Organic / Natural Mattresses
Rest Easy with Peace of Mind and Good Karma

More than ever, people are stepping away from traditional products in favor of organically grown and sustainably produced items. Though many people associate organic shopping only with food, an increasing number of ‘green mattresses’ are being introduced as well. If you are exploring the possibility of an organic or natural mattress, here are some things you ought to know.

Why buy an organic mattress?

As with other organic products, the benefits of an organic mattress extend both to the environment at large and to its owner more directly.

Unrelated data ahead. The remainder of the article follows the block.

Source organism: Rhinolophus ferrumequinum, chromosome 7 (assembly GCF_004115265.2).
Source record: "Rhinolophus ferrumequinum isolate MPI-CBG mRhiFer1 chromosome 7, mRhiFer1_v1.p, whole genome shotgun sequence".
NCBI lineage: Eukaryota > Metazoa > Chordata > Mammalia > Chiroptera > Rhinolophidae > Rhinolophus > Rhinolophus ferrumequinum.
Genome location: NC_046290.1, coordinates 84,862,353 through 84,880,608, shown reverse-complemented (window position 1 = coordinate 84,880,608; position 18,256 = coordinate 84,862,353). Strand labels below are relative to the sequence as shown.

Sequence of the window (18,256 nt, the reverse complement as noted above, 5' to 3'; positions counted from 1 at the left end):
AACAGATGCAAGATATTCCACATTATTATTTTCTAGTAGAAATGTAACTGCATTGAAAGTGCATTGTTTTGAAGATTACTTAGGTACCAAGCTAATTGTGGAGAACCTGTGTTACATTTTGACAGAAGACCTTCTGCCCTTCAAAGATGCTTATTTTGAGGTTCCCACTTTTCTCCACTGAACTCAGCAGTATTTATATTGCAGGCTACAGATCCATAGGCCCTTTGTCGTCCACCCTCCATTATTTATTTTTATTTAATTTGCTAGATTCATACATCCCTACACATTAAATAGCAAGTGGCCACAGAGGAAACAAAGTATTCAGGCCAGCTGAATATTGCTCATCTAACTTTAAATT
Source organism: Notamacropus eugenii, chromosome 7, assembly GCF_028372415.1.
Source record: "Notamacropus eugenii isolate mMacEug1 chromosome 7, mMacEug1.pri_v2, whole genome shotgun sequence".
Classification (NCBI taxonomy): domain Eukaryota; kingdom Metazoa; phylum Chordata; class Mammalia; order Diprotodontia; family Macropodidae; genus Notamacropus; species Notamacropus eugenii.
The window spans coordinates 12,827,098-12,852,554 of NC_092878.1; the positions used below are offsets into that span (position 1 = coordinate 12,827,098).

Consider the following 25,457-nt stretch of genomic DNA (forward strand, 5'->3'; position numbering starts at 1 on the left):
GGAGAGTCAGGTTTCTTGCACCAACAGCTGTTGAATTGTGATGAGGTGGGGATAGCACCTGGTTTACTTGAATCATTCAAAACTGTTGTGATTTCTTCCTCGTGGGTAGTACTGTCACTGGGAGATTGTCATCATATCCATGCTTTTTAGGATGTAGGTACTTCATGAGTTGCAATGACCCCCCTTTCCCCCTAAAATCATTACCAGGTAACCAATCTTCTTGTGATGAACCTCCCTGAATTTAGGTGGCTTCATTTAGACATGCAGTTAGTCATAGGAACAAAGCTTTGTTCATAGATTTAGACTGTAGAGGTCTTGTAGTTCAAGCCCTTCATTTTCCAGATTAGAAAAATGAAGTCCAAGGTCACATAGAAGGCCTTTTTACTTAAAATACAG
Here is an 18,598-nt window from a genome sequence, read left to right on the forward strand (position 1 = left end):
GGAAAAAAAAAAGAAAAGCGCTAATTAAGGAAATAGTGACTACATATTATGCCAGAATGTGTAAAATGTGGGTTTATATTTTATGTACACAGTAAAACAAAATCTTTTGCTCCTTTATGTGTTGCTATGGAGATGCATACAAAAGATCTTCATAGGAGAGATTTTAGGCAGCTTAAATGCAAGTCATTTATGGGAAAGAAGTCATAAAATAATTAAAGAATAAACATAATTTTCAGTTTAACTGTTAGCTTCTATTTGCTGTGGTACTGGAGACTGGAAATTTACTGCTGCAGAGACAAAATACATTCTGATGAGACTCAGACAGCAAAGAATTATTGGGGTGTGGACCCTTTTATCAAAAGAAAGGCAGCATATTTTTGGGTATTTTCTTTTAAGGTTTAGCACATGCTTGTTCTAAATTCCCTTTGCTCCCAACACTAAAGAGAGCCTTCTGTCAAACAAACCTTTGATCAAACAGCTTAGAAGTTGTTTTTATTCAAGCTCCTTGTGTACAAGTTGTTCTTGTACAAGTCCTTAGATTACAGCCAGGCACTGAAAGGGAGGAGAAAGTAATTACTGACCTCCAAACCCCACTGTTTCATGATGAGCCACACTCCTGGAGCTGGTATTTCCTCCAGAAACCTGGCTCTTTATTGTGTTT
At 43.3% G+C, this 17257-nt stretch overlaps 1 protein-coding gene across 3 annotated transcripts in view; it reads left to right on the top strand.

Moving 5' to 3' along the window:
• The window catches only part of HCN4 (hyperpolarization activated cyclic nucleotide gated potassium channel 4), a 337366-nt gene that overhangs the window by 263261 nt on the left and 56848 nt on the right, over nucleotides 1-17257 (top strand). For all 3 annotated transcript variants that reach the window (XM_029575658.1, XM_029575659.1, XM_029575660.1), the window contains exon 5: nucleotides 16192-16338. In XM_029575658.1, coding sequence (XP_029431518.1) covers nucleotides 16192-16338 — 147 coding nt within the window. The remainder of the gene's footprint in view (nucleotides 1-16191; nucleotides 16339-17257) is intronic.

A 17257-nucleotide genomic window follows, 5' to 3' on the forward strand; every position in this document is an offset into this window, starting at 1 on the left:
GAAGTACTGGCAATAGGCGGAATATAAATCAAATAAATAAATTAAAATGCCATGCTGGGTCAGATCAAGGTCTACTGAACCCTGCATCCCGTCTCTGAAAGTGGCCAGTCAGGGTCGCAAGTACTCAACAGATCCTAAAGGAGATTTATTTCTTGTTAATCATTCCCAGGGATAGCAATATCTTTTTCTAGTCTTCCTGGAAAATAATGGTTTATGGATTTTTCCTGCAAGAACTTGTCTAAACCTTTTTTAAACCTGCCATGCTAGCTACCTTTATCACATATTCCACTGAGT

The construction of an organic mattress begins with more natural materials, such as simple wool and cotton, and then uses a less energy-intensive production process, all of which results in a smaller carbon footprint relative to a traditional mattress. Moreover, organic mattresses are designed to decompose more thoroughly when discarded, which in turn reduces their long-term waste and pollution. This is especially important since nearly 40 million mattresses are discarded each year, with the average queen size mattress weighing more than 60 pounds and occupying over 20 cubic feet of landfill space.